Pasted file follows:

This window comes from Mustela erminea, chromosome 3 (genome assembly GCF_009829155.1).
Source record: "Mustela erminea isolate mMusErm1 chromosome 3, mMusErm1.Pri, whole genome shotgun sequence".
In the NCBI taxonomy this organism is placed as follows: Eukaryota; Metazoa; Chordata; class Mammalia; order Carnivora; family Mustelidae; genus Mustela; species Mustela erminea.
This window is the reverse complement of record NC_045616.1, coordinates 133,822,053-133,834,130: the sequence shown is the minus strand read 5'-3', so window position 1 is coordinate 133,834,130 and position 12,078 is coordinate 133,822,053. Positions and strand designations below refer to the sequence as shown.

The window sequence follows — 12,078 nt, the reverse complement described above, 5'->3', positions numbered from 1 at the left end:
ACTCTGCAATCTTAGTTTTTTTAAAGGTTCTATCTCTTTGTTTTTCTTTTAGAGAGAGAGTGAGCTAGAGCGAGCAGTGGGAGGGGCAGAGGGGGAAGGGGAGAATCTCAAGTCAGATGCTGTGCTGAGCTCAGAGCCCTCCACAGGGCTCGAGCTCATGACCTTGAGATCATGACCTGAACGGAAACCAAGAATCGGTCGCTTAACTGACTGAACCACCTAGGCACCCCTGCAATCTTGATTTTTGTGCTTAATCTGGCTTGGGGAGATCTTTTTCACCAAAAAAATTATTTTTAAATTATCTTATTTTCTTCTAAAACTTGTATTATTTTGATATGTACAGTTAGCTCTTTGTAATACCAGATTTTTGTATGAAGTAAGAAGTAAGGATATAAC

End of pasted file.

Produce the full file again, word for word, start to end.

This window comes from Mustela erminea, chromosome 3 (genome assembly GCF_009829155.1).
Source record: "Mustela erminea isolate mMusErm1 chromosome 3, mMusErm1.Pri, whole genome shotgun sequence".
In the NCBI taxonomy this organism is placed as follows: Eukaryota; Metazoa; Chordata; class Mammalia; order Carnivora; family Mustelidae; genus Mustela; species Mustela erminea.
This window is the reverse complement of record NC_045616.1, coordinates 133,822,053-133,834,130: the sequence shown is the minus strand read 5'-3', so window position 1 is coordinate 133,834,130 and position 12,078 is coordinate 133,822,053. Positions and strand designations below refer to the sequence as shown.

The window sequence follows — 12,078 nt, the reverse complement described above, 5'->3', positions numbered from 1 at the left end:
ACTCTGCAATCTTAGTTTTTTTAAAGGTTCTATCTCTTTGTTTTTCTTTTAGAGAGAGAGTGAGCTAGAGCGAGCAGTGGGAGGGGCAGAGGGGGAAGGGGAGAATCTCAAGTCAGATGCTGTGCTGAGCTCAGAGCCCTCCACAGGGCTCGAGCTCATGACCTTGAGATCATGACCTGAACGGAAACCAAGAATCGGTCGCTTAACTGACTGAACCACCTAGGCACCCCTGCAATCTTGATTTTTGTGCTTAATCTGGCTTGGGGAGATCTTTTTCACCAAAAAAATTATTTTTAAATTATCTTATTTTCTTCTAAAACTTGTATTATTTTGATATGTACAGTTAGCTCTTTGTAATACCAGATTTTTGTATGAAGTAAGAAGTAAGGATATAAC